Customizable difficulty lets Birds of Steel cater for all levels of flying experience. Arcade mode turns the game into a kind of skybound FPS, much in the vein of other console stalwarts like Crimson Skies, HAWX and the Ace Combat series. Planes never stall or run out of ammo, while a burst of gunfire sends dimwitted enemies tumbling from the skies in droves. Realistic settings up the ante somewhat with a twitchier flight model, meaning that you’ll need to learn how to pull manoeuvres without spinning or stalling, but it’s on Simulator difficulty that the real action happens. The plane creaks and groans with the wind and weather, and fighting the stick as targets shudder into your sights feels an authentically fraught business. Taking down opponents becomes vastly tougher, as you close in, pick your moment, adjust prop speed and trim and aim desperately for the engines.
Graphics-wise, Birds of Steel looks as though it’s based on assets from the ageing (but still excellent) IL-2 Sturmovik series, with a bit of flash and dazzle grafted on. As such, the visuals vary between serviceable and gorgeous — there’s some jaggedness in-game that isn’t visible in the heavily anti-aliased publicity shots, and ground textures can look dubious up close. When the whole thing is rushing past the cockpit at 300mph, however, you’re unlikely to notice it much. Clever touches here and there add to the completeness of the experience: dip too low while nursing a wounded bomber in to land over a forest and you’ll hear the thump and scrape of treetops on the plane’s belly, while sending cannon rounds into an opponent’s hydraulic system risks blacking out your own canopy with splatters of oil.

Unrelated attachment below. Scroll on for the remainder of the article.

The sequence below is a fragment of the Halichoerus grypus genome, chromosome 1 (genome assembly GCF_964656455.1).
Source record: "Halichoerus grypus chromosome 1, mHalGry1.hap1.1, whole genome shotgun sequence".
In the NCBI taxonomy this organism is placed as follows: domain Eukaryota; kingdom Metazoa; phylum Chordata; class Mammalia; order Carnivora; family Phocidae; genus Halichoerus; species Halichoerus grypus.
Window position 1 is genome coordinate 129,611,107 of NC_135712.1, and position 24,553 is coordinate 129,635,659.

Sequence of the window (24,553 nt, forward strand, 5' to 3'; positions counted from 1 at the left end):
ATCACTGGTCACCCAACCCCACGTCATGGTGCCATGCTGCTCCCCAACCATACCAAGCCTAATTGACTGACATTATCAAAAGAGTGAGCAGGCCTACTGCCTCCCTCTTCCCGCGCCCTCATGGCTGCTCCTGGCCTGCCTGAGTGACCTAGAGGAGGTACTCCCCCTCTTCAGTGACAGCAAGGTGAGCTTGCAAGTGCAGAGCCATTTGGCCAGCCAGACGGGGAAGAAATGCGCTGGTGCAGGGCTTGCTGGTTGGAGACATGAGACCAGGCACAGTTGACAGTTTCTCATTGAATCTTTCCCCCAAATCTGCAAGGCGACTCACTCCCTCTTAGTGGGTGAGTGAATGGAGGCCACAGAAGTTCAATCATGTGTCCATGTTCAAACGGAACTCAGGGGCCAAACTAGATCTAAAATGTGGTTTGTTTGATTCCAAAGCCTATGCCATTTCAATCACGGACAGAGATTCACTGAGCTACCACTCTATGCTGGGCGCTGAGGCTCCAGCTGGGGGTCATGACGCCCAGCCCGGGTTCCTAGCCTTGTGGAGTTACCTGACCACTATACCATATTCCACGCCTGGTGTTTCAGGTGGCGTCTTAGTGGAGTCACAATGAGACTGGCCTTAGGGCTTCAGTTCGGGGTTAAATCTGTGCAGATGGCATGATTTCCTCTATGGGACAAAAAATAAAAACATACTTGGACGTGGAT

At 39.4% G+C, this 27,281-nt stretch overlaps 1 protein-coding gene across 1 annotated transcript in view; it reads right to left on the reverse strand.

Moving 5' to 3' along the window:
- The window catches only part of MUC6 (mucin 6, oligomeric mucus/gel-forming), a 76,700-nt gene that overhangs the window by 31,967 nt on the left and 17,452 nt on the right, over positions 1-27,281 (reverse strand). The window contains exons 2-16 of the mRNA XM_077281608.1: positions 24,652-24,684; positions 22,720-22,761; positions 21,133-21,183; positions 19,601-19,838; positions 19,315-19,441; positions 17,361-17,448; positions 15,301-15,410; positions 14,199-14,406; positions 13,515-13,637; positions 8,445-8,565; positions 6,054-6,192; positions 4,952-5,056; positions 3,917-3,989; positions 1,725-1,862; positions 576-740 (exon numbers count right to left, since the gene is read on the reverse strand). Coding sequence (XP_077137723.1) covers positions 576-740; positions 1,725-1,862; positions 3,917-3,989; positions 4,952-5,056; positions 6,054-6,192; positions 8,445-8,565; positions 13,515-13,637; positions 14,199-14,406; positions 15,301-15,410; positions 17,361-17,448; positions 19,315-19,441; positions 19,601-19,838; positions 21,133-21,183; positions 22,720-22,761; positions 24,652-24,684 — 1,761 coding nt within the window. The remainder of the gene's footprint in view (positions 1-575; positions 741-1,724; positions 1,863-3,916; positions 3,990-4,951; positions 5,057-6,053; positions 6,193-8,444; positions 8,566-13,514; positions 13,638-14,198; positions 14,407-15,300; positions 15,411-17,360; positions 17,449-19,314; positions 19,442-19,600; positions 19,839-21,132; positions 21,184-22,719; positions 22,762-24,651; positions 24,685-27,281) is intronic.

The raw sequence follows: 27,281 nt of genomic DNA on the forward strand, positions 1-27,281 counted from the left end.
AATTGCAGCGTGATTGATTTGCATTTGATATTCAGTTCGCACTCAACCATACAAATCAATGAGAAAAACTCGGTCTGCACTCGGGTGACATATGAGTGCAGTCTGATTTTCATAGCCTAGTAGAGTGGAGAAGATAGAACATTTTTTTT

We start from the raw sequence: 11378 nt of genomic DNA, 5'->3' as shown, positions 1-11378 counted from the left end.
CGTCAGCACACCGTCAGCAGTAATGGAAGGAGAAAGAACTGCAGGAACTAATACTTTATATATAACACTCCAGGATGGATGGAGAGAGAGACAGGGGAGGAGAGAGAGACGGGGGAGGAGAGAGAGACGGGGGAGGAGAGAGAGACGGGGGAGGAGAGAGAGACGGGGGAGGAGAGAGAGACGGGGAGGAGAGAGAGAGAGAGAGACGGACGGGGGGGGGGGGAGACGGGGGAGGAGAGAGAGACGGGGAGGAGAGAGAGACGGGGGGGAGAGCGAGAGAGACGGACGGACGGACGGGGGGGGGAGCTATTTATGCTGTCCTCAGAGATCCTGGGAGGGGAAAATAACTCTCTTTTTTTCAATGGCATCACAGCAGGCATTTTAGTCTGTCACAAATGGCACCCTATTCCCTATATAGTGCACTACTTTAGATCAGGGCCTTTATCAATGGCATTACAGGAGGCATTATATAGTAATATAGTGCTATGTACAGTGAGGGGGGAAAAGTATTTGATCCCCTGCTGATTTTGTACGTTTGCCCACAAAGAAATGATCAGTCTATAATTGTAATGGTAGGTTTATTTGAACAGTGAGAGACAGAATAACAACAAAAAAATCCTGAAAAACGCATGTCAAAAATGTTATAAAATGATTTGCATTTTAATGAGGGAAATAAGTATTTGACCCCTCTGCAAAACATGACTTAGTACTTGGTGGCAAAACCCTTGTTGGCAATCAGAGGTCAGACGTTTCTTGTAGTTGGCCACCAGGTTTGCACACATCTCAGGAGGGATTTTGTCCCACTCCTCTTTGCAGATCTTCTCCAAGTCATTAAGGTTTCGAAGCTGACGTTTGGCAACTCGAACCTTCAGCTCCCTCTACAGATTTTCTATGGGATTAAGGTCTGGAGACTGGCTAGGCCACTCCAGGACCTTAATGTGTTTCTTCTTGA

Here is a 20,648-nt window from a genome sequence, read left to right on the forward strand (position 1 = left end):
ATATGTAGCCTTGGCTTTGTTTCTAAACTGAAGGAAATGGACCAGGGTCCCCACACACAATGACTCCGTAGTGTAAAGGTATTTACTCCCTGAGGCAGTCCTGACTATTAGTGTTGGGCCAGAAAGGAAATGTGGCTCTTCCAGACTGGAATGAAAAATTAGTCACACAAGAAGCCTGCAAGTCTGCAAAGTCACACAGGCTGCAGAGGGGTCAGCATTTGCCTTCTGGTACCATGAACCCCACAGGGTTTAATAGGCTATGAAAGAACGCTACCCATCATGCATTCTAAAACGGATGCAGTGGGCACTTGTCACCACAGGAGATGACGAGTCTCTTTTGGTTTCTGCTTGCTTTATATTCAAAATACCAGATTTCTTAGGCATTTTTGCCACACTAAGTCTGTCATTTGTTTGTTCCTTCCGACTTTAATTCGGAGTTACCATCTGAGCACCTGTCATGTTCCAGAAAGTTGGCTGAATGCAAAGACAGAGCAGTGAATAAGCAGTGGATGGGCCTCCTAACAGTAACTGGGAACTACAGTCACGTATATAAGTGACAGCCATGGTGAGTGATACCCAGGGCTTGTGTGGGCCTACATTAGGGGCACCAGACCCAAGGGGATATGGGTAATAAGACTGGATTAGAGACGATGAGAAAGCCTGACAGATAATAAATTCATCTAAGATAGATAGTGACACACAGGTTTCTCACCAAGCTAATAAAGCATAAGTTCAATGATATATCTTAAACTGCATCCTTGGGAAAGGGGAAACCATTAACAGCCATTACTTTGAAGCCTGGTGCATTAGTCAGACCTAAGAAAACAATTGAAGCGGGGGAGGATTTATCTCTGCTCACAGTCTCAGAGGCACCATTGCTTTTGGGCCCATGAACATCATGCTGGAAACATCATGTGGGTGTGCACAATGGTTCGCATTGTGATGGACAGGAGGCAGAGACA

Controls map surprisingly well to a pad, at least on the easiest difficulty, but the more complex aircraft management on the tougher grades will benefit from a joystick and some judicious use of the powerful remapping tool that lurks in the options. PS3 owners will find that their console is compatible with a healthy range of sticks, while options on 360 appear limited to the gigantic, fully adjustable and scary-looking Cyborg FLY 9 from MadCatz (which I used with enormous pleasure) or a new model from Hori available through Amazon. Niche peripherals these may be, but they dramatically improve an already decent experience.
With a game of such size and scope, a few flaws are probably inevitable. Unlocking the game’s hundred flyable planes becomes an exercise in tiresome grind, as the points needed to buy them are few and far between in the campaign but plentiful in multiplayer. Gaijin is clearly trying to build a serious online community (and the multiplayer modes, from versus to co-op, are seamlessly integrated) but it makes things a slog for offline-only players. Saving progress in the dynamic campaigns is prohibited, so you need to be sure of a significant chunk of time before firing them up. Most irritatingly, the campaign is clearly conceived with the arcade settings in mind and doesn’t scale — so fans of Simulation mode will find it flatly impossible to achieve most mission goals on settings even approaching realistic. Still, what Birds of Steel does right, it does far better than any similar game on consoles. If Second World War flying is your thing, you’ll find a dizzying amount of content here for the money.